In partnership with the Center for Teaching and Assessment of Learning (CTAL), the Library provides small, one-time Open and Affordable Teaching Materials Grants to UD faculty and instructors who make their courses more affordable for students by using low-cost materials, Library content or OER. Subject librarians and other academic support units assist in locating these resources, adapting them to specific course requirements, and integrating them into the learning management system.
    • Institutional Repository – UDSpace
      UDSpace provides open access to University of Delaware original research in digital form. It includes articles, books, datasets, images, research reports, working papers, technical reports, conference papers, theses, dissertations, documents, the University’s undergraduate and graduate catalogs and more. By making these materials openly available, UD is able to contribute to a growing set of scholarly resources that serve the public good. UDSpace contains digital research materials for which the copyright is owned by the author or the University, as well as material that is in the public domain.Faculty and graduate students may also submit their publications to UDSpace to make them Open Access.See additional information about UDSpace Policies
  • Artstor Digital Collections
    Artstor hosts visual materials such as postcards, photographs and maps that have been digitized from holdings in Special Collections. Some of these materials are available open access; others are restricted to the UD Community based on copyright or donor restrictions. Staff in Museums and Digital Collections and Preservation are engaged in reviewing these materials on an ongoing basis in order to transition materials from restricted to open access when they pass into the public domain.


The Library does not add undergraduate-level textbooks to the collection but will selectively acquire graduate-level textbooks when a long-term research value is demonstrated. See the Library’s Complete Textbook Policy for additional information.


Over the course of its history, the University of Delaware Library has benefited greatly from the many generous donations that have contributed to building a broad and diverse collection that supports teaching, research and scholarship.

Potential gifts are evaluated by the same standards and policies used to evaluate any new additions to the collection.

Space limitations, costs associated with processing and an item’s relevance to the collection determine whether or not a gift is accepted. We may accept gifts that meet the following criteria:

  • Scholarly books not already included in the collection
  • Works that fill gaps in the collection
  • Rare books and other unique items
  • Primary source material, such as archives, correspondence, etc.
  • Videos and games in current formats not already included in the collection

The Library does not accept the following:

  • Duplicates of materials already in the collection
  • Incomplete or single issues of journals
  • Materials in poor condition
  • Popular fiction or magazines, such as National Geographic
  • Resources in outdated formats
  • Textbooks

See the Library’s complete policies related to Gifts of Library Materials for additional information.

State and Federal Documents

Most state of Delaware publications are currently available online. However, the Library receives Laws of the State of Delaware and the Delaware Code in print format. Additional information is available in the Library’s Delaware Research Guide.

The University of Delaware Library is a member of the Federal Depository Library Program (FDLP) and, as such, collects selected United States federal publications that support the information needs of residents of the State of Delaware and the University community. The University of Maryland College Park serves as Delaware’s Regional Depository Library and provides access to publications not available in the UD collection.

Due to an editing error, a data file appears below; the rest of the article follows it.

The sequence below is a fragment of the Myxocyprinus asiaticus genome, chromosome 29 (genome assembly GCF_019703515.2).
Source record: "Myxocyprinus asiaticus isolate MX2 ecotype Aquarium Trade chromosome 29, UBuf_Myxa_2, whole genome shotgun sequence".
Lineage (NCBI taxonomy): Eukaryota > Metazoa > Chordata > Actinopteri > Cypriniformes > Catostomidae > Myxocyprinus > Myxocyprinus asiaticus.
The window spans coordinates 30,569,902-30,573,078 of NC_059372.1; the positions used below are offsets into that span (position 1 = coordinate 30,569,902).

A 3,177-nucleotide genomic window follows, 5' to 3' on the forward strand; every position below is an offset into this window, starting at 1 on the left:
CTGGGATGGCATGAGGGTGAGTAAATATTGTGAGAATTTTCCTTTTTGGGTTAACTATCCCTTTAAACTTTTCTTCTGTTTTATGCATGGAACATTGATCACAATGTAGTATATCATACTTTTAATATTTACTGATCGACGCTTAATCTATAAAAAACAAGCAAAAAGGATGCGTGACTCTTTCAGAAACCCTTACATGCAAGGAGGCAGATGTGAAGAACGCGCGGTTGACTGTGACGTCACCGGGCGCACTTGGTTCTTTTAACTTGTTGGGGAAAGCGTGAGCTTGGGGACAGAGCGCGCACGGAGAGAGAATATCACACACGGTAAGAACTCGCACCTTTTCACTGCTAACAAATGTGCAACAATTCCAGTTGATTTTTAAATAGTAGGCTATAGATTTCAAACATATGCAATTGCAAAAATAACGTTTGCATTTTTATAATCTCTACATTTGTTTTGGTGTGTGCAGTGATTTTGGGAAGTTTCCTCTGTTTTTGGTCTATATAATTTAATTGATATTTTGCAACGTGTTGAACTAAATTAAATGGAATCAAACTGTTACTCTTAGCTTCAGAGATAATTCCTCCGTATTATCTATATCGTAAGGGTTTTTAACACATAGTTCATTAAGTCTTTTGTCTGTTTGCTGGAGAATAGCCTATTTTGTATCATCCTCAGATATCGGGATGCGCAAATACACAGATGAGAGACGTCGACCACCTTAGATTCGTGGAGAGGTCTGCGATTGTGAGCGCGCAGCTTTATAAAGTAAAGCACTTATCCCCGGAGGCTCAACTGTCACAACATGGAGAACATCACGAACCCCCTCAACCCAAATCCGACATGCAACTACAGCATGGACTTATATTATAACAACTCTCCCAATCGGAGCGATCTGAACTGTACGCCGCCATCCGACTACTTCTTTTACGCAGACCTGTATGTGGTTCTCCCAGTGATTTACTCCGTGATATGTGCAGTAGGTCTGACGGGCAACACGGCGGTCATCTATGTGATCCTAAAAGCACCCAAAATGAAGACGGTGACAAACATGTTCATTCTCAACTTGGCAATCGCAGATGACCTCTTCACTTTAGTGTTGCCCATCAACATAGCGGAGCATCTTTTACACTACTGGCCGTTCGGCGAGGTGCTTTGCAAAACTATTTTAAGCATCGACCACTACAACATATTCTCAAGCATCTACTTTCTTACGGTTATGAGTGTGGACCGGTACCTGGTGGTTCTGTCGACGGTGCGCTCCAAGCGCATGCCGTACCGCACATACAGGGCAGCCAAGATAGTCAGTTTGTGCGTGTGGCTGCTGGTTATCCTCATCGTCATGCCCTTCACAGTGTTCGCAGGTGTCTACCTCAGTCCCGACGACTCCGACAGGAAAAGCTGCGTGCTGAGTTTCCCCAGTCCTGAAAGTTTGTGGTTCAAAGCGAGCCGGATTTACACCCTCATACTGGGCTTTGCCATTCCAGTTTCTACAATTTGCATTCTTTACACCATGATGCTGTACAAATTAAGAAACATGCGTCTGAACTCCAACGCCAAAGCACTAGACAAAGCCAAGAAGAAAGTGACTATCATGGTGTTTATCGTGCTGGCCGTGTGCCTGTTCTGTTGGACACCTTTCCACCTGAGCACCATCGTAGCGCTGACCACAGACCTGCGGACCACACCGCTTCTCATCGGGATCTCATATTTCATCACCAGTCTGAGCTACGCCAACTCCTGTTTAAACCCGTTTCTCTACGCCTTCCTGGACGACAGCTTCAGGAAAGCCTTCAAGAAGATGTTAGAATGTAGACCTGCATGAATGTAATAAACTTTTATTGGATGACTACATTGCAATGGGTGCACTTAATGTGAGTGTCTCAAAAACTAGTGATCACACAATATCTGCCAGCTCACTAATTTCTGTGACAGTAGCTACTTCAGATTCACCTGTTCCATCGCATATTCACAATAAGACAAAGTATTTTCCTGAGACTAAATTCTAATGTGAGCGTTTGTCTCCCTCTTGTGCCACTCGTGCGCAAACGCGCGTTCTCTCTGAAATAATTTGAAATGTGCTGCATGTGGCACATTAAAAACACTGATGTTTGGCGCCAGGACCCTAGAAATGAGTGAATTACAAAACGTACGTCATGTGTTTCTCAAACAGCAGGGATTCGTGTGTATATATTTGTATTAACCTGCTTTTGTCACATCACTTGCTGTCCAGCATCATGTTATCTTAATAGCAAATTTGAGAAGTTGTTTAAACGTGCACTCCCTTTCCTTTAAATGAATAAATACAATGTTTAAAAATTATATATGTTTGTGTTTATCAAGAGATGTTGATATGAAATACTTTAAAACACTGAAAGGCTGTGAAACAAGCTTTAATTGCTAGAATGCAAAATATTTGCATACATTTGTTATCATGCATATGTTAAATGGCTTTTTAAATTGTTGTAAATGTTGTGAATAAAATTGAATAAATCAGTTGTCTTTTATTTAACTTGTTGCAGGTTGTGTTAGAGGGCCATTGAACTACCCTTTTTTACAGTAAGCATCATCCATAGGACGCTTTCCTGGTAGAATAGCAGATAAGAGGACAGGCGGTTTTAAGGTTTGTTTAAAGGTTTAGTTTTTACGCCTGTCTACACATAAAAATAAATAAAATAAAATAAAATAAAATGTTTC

Most current U.S. government publications are available online. The Library also holds historical publications including print books and maps, microfiche and optical discs. Additional information is available in the Library’s U.S. Government Information & Congressional Publications Research Guide.

Maps and Spatial Data

The Library’s preferred format for maps is digital. The Library holds a legacy collection of printed maps and charts and continues to collect printed maps of Delaware and the surrounding region that document the history of the area. These maps are located in Special Collections, Morris Library and the Library Annex. Additional information is available in the Library’s Cartographic Resources, Maps, and Spatial Data Research Guide.


The Library continues to collect selected materials in microform format for preservation purposes, to supplement the collection and when they are not available in other formats.

Leisure Reading

The Library provides access to some leisure reading material in print, eBook and audiobook formats. Focus is placed on recent bestsellers, award-winners and other titles supporting the leisure reading interests of the University of Delaware community. An effort is made not to duplicate titles already owned by the Library, regardless of format, though some exceptions may apply (e.g. high popularity, UD Common Reader, campus author events). Two collections are specifically oriented toward leisure reading as it is described above. The OverDrive Online Collection includes eBooks and audiobooks. The Browsing Collection is a collection of print books. Both collections include fiction and non-fiction materials.

Collection Review

The Library’s collections are reviewed on an ongoing basis to ensure that the collection continues to meet the teaching, research, curriculum and informational needs of faculty and students. Materials that no longer meet the needs of the university community may be removed from the collection. Librarians assigned as liaisons to specific departments are responsible for tracking research trends and working with faculty in their assigned academic departments to ensure the Library’s collection is maintained in a manner that meets the research needs of students, faculty and staff.

Other Campus Collections of Interest

Connected reading: Library Collection Development Policy